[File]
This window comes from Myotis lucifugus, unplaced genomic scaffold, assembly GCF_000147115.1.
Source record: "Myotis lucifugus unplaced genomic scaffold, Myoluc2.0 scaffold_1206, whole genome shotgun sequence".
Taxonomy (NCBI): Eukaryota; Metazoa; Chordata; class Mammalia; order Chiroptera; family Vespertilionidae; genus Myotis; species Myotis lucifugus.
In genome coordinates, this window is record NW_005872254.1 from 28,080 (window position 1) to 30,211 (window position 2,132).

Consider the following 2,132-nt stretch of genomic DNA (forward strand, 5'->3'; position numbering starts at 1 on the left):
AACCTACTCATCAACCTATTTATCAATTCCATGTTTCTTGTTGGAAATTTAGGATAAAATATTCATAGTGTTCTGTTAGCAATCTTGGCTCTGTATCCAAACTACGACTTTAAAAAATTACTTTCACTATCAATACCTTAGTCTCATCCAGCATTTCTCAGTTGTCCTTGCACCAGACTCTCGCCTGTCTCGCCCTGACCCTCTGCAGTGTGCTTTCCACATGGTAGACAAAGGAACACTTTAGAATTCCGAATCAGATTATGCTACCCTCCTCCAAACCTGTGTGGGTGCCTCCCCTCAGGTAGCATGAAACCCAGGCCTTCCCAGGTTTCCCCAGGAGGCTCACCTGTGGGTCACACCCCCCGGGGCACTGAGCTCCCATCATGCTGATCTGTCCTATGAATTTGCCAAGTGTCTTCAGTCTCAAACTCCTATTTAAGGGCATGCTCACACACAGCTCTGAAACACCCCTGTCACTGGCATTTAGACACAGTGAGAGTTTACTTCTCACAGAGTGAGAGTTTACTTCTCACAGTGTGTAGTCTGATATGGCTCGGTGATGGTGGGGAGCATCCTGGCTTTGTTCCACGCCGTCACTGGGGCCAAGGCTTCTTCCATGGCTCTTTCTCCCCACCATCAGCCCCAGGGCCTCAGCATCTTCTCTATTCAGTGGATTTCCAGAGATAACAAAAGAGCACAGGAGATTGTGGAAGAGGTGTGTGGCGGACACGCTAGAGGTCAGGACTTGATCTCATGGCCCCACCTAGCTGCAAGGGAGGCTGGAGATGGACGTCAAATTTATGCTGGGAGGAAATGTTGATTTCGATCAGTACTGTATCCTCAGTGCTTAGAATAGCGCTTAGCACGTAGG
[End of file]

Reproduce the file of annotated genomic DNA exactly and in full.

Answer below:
This window comes from Myotis lucifugus, unplaced genomic scaffold, assembly GCF_000147115.1.
Source record: "Myotis lucifugus unplaced genomic scaffold, Myoluc2.0 scaffold_1206, whole genome shotgun sequence".
Taxonomy (NCBI): Eukaryota; Metazoa; Chordata; class Mammalia; order Chiroptera; family Vespertilionidae; genus Myotis; species Myotis lucifugus.
In genome coordinates, this window is record NW_005872254.1 from 28,080 (window position 1) to 30,211 (window position 2,132).

Consider the following 2,132-nt stretch of genomic DNA (forward strand, 5'->3'; position numbering starts at 1 on the left):
AACCTACTCATCAACCTATTTATCAATTCCATGTTTCTTGTTGGAAATTTAGGATAAAATATTCATAGTGTTCTGTTAGCAATCTTGGCTCTGTATCCAAACTACGACTTTAAAAAATTACTTTCACTATCAATACCTTAGTCTCATCCAGCATTTCTCAGTTGTCCTTGCACCAGACTCTCGCCTGTCTCGCCCTGACCCTCTGCAGTGTGCTTTCCACATGGTAGACAAAGGAACACTTTAGAATTCCGAATCAGATTATGCTACCCTCCTCCAAACCTGTGTGGGTGCCTCCCCTCAGGTAGCATGAAACCCAGGCCTTCCCAGGTTTCCCCAGGAGGCTCACCTGTGGGTCACACCCCCCGGGGCACTGAGCTCCCATCATGCTGATCTGTCCTATGAATTTGCCAAGTGTCTTCAGTCTCAAACTCCTATTTAAGGGCATGCTCACACACAGCTCTGAAACACCCCTGTCACTGGCATTTAGACACAGTGAGAGTTTACTTCTCACAGAGTGAGAGTTTACTTCTCACAGTGTGTAGTCTGATATGGCTCGGTGATGGTGGGGAGCATCCTGGCTTTGTTCCACGCCGTCACTGGGGCCAAGGCTTCTTCCATGGCTCTTTCTCCCCACCATCAGCCCCAGGGCCTCAGCATCTTCTCTATTCAGTGGATTTCCAGAGATAACAAAAGAGCACAGGAGATTGTGGAAGAGGTGTGTGGCGGACACGCTAGAGGTCAGGACTTGATCTCATGGCCCCACCTAGCTGCAAGGGAGGCTGGAGATGGACGTCAAATTTATGCTGGGAGGAAATGTTGATTTCGATCAGTACTGTATCCTCAGTGCTTAGAATAGCGCTTAGCACGTAGG